The truth about the Tampa Bay Rays’ attendance problem

What Stuart Sternberg doesn’t want you to know.

Seas of empty seats are a common sight at Rays games. Photo provided by

Bennett Carollo, Sports Editor

It’s no secret that the Tampa Bay Rays have poor attendance at Tropicana Field. In the 2019 season, the Rays were twenty-ninth in the MLB out of thirty teams with an average attendance of 14,552. This was especially concerning considering that the Rays performed very well on the field in 2019, compiling a record of 96-66 and advancing to the American League Divisional round of the Postseason. However, the problem is far from a new one. In fact, Tampa Bay has finished with the lowest or second lowest attendance figures in each MLB season since 2011. So, then, what is the reason for these dreadful turnouts from Rays fans? If you were to listen to national media, brainwashed baseball fans who don’t know the first thing about the Tampa Bay area or “The Trop.” or even the words of team owner Stuart Sternberg himself, you would be led to believe that the people of Tampa Bay simply don’t care about the Rays and are too pathetic to support their team by attending games. Unfortunately, you have been lied to. Rays fans exist and they are passionate, and there was no better display of this than the massive and raucous crowds that came to see two playoff wins this past season. If you need further proof, the Rays scored a respectable 3.03 television rating on Fox Sports SUN in 2019, the 16th highest number in the MLB and up 23% from their 2018 ratings, according to Forbes. To find the real reasons for the low attendance, we must dig deeper.

Tropicana Field has bee criticized heavily over the years, and not without justification. The stadium, while not terrible by any means, is outdated and is currently the only MLB venue with a permanent roof. Talon advisor Tara Barbieri stated that she, for one, would go to more Rays games if they built a new stadium with a “retractable roof and better atmosphere.” She is not alone. Tampa Bay resident and respected East Lake baseball player Patrick Roghaar added that he “would go to Rays games if there was a new stadium to see the new atmosphere and the new vibe the Rays are trying to create.” The other major issue with Tropicana Field is its location. While the vastly more successful attendance-wise Tampa Bay Lightning NHL team plays their games in downtown Tampa, the Rays reside in across the bay in St. Petersburg. St. Pete has a much smaller population base than Tampa and is farther away from many other areas of concentrated population. The obvious answer to this problem is to build a new stadium for the Rays in Tampa. Rays fan Brock Maloy would agree with this sentiment, as he stated that “if [the Rays] were in Tampa it would be easier for everybody to commute to the game. Traffic is horrific.” It’s not as if the Rays haven’t tried to get the ball rolling with a possible Tampa stadium, as there was even concept art that came out for an Ybor City plan. However, when it came time to supply his share of the funding for the Ybor stadium, Sternberg backed out, despite the fact that he is a billionaire and has profited supremely as the owner of the team. It seems that Stu already had his sights set on something else.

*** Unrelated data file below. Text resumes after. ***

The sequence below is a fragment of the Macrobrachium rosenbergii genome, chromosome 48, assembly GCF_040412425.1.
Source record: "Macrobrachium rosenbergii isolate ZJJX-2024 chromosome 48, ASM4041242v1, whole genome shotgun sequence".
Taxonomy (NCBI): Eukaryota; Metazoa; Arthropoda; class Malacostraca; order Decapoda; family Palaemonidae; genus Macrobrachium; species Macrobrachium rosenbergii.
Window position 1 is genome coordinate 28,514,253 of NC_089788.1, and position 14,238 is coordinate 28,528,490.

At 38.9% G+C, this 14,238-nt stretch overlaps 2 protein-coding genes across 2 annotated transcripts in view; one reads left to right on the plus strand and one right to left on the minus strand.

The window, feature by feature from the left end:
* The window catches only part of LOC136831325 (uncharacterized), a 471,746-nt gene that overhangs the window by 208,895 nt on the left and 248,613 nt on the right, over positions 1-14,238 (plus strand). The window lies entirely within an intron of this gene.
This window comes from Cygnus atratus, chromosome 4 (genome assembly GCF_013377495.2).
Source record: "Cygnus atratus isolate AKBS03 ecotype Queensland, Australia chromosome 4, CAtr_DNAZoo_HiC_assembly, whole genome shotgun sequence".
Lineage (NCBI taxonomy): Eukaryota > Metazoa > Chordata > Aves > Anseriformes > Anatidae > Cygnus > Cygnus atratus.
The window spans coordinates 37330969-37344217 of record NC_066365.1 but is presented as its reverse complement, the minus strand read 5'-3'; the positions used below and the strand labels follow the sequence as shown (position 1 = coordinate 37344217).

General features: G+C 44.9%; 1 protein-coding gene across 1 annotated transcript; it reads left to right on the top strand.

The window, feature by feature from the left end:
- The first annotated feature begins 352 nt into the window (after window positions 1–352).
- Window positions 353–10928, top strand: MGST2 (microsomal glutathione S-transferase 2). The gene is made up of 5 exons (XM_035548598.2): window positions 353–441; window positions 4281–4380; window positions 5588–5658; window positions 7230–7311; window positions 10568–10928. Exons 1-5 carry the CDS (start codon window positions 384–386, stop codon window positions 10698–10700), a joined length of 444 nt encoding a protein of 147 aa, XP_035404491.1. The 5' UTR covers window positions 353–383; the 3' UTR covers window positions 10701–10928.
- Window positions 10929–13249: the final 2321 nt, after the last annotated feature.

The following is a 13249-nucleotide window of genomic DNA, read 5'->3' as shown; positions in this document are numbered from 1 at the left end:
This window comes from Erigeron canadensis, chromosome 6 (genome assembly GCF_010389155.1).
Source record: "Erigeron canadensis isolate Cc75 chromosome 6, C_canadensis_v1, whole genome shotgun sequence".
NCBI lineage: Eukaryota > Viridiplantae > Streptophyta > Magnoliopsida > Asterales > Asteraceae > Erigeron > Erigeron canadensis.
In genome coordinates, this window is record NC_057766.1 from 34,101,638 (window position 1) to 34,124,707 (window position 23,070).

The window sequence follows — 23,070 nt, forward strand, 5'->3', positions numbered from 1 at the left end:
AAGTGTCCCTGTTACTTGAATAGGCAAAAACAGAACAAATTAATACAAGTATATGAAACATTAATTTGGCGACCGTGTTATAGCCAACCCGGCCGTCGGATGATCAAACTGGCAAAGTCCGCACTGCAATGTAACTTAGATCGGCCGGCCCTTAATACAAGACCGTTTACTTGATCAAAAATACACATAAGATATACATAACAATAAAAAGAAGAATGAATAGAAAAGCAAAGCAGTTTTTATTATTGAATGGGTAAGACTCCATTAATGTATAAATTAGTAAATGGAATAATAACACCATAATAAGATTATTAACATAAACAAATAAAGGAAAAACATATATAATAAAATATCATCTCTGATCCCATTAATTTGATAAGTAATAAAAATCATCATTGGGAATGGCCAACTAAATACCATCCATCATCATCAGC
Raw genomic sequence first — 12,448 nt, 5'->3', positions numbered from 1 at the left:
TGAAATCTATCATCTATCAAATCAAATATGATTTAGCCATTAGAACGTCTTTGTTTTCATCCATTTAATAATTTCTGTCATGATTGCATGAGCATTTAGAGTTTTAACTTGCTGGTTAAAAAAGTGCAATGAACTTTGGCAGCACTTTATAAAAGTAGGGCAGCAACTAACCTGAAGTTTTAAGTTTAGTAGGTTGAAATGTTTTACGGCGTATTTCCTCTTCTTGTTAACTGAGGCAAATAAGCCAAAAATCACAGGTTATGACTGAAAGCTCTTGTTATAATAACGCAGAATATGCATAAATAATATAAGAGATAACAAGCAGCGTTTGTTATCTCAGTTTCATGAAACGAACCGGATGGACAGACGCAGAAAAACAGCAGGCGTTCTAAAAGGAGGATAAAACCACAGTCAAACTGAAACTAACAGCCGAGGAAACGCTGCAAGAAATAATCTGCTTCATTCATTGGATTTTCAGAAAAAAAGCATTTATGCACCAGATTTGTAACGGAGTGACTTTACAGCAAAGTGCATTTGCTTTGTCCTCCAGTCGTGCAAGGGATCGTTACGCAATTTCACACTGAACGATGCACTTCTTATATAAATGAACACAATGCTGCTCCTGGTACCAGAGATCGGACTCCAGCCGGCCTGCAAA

In June of 2019, Sternberg removed any remaining doubt that he had no interest in what is best for the Rays and their fans in Tampa Bay when he unveiled his Montreal split-season plan. If the idea of having a single professional sports team split their home games between two cities in two different countries sounds absurd to you, you’re not alone. Mrs. Barbieri, who has been a loyal fan of the team since their very first game in 1998, called the news of the plan “disheartening.” “not reasonable,” and suggested what many fear, that it might all be a “ploy to eventually relocate the team.” It is not hard to imagine how a ploy like this would play out. Should the split-season plan ever come to fruition, which would be many years down the line, the crowds in Montreal would be unsurprisingly enormous, as is always the case with a team’s first year in a new city. On the other hand, once-loyal Rays fans, such as Patrick who explained that “having some of the games split in Montreal” would “drive him away.” would see little reason to support an owner that has backstabbed them, and attendance in Tampa Bay would reach an all-time low. It is very possible that it has been Sternberg’s plan all along to deter fans from coming to games at the Trop so that he can abandon passionate and loyal Rays fans in favor of a city that will build him an entirely public-funded stadium.